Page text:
‘The Woman With The Blue Star’ by Pam Jenoff (May 4, 2021)
In Krakow 1942, an unlikely friendship forms. 18-year-old Sadie Gault was living in the Krakow ghetto until the Nazis liquidated it, forcing its residents to live in the sewers. Well-to-do Eliza Stepanek wanders the streets aimlessly after her fiancé goes off to war. When she spots Sadie hiding beneath a grate in the street, she decides to help her, and the two form a friendship that faces the most difficult of tests.
‘People We Meet on Vacation’ by Emily Henry (May 11, 2021)
If you loved Emily Henry’s aptly named Beach Read, get ready for another sizzling romance that will thaw your cold heart. Poppy and Alex are total opposites and best friends. They have a tradition of taking a trip together every summer, until two years ago, when it all went to sh*t. With her life going downhill, Poppy decides to throw one final Hail Mary and convinces Alex to take another vacation with her. Is a week long enough to fix everything that went wrong with them?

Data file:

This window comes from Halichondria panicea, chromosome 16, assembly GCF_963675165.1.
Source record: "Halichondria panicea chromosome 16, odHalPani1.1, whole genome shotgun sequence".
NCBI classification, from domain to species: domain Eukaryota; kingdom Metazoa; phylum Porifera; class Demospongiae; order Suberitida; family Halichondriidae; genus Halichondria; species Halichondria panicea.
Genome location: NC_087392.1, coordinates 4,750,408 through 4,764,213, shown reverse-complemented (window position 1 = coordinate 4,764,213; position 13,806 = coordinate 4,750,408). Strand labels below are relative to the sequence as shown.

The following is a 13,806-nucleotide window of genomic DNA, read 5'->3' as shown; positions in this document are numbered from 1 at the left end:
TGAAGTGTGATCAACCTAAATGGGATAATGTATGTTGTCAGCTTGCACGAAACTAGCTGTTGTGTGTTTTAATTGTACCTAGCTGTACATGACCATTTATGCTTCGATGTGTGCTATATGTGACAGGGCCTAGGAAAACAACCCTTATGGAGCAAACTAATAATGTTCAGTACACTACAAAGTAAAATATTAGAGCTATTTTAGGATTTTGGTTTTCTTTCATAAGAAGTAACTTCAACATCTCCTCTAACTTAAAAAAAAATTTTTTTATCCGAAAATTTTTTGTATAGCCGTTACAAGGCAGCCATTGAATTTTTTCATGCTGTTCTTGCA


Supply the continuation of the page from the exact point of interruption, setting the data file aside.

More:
‘The Hunting Wives’ by May Cobb (May 21, 2021)
ATTN anyone who loves Big Little Lies, Mean Girls, and Desperate Housewives: May Cobb’s upcoming suspense novel is for you. Sophie O’Neill moves from her big-city life in Chicago to a small town in east Texas with her husband and young son. Looking for a little more excitement, Sophie meets Margot Banks, who is a part of an elite clique known as the Hunting Wives. She immediately feels drawn toward Margot and her mysterious world full of late-night adventures and reckless partying… until she lands in the middle of a murder investigation. Suddenly this group is not so fun.
‘Malibu Rising’ by Taylor Jenkins Reid (May 25, 2021)